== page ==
July 31, 2020
A new analysis from Diane Schanzenbach and Northwestern University shows that 13.5 percent of older adults (60+) face food insecurity, a dramatic increase of nearly 60 percent from pre-COVID-19 levels. Food insecurity rates are especially high among Black and Hispanic older adults.
The analysis aligns with what communities across the country have been seeing firsthand: older adults, many of whom were already struggling to meet their food needs prior to the COVID-19 crisis, are facing even more challenges with putting food on the table.
The data underscore the urgent need for the Senate to reject Senate Majority Leader McConnell’s proposed COVID-19 response and immediately pass the next COVID-19 relief package that includes vital SNAP boosts.
1. Food insecurity rates among older adults have increased 58.8 percent during the COVID-19 crisis with 13.5 percent of older adults struggling to put food on the table.
2. Black and Hispanic older adults have disproportionately experienced higher levels of food insecurity during COVID-19, exacerbating prior rates of disproportionate food insecurity levels.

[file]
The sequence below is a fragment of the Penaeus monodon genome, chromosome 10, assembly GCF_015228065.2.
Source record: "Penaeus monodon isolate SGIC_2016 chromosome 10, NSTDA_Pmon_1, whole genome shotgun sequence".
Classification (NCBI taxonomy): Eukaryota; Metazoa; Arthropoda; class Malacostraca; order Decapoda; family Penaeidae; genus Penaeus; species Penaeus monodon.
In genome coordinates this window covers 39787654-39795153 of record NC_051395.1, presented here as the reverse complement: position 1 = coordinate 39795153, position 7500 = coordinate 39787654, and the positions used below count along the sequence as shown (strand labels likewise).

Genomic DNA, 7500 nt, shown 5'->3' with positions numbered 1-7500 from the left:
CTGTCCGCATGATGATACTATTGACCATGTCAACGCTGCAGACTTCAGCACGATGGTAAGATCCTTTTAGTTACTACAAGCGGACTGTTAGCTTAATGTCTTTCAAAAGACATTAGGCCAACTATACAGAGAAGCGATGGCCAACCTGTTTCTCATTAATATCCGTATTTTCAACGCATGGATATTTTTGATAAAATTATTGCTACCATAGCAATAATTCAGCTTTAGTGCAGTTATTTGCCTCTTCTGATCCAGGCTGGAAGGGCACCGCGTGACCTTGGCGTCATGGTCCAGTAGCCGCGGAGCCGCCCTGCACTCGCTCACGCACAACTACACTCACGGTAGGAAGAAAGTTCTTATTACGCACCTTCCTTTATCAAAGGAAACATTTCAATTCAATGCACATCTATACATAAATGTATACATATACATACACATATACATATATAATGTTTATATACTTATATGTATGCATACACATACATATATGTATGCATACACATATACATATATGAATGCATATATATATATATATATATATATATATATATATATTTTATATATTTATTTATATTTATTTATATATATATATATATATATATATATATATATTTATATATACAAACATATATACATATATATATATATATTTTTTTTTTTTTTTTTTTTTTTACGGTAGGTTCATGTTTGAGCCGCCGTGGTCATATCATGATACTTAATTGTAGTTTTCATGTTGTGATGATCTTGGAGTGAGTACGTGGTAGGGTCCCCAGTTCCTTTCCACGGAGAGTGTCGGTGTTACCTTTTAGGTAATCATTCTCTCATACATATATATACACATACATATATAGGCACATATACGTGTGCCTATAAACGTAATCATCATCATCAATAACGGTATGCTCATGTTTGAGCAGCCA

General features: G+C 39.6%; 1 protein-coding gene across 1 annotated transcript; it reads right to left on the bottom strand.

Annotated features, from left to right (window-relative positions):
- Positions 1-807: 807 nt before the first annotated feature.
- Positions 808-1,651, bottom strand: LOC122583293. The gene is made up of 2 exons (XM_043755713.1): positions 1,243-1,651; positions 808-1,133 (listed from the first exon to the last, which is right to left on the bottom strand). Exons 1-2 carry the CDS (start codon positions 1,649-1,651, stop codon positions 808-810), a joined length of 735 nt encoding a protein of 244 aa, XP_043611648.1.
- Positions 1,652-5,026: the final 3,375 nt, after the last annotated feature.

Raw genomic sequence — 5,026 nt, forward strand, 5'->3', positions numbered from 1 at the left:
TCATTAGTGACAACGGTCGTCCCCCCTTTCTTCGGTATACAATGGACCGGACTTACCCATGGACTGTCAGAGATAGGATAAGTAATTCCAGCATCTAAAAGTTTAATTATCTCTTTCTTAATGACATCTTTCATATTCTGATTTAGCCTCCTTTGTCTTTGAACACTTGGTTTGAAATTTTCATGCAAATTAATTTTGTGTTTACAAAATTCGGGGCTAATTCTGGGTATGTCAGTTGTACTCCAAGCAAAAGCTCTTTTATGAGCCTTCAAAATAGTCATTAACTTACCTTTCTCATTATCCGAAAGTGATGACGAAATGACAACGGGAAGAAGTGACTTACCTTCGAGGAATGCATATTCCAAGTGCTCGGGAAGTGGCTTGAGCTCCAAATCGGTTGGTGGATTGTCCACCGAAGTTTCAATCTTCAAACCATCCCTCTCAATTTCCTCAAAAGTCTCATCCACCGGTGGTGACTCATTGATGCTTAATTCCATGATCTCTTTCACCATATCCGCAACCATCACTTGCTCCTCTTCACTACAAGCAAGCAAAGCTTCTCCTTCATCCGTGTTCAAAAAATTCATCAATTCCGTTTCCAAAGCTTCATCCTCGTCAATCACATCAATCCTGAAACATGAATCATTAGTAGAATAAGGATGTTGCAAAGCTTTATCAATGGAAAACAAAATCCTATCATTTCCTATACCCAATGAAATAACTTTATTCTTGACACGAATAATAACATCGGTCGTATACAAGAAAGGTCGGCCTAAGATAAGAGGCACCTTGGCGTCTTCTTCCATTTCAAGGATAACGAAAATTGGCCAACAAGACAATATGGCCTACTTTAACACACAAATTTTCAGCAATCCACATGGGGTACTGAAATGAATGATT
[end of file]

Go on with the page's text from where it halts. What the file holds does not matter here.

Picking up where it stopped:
While older adults across racial and ethnic groups are experiencing substantially elevated rates of food insecurity during COVID-19, Black and Hispanic older adults had dramatically higher food insecurity rates compared to White older adults.
These disparities in food insecurity rates among Black and Hispanic older adults during COVID-19 exacerbate pre-existing disparities in food insecurity rates in 2018.
Data note: The Census Household Pulse Survey (CHHPS) asks about food insecurity in the past seven days, while the Current Population Survey Food Security Supplement (CPS-FSS) asks about it over the prior year. CHHPS data adjusted to be comparable to CPS-FSS using the method described in Schanzenbach and Pitts (2020).
Boost SNAP Now
Leveraging the effectiveness of SNAP is a solution that makes sense.
SNAP is proven to be effective in supporting nutrition, health, and well-being not only among older adults, but among people of all ages. SNAP acts as an economic stimulus. Each $1 of SNAP benefits during a downturn generates between $1.50 and $1.80 in economic activity.
Join FRAC in urging Congress and the White House to 1) boost the SNAP maximum benefit by 15 percent; 2) increase the SNAP minimum monthly benefit from $16 to $30; and 3) suspend all SNAP rules changes that would terminate or weaken SNAP benefits.
Such measures should continue until there is sufficient economic recovery.
A special thank you to Diane Schanzenbach and Northwestern University for sharing this data, and to Susan Beaudoin, Senior Special Projects and Initiatives Associate, and Will Sturgeon, FRAC intern, for creating the graphics.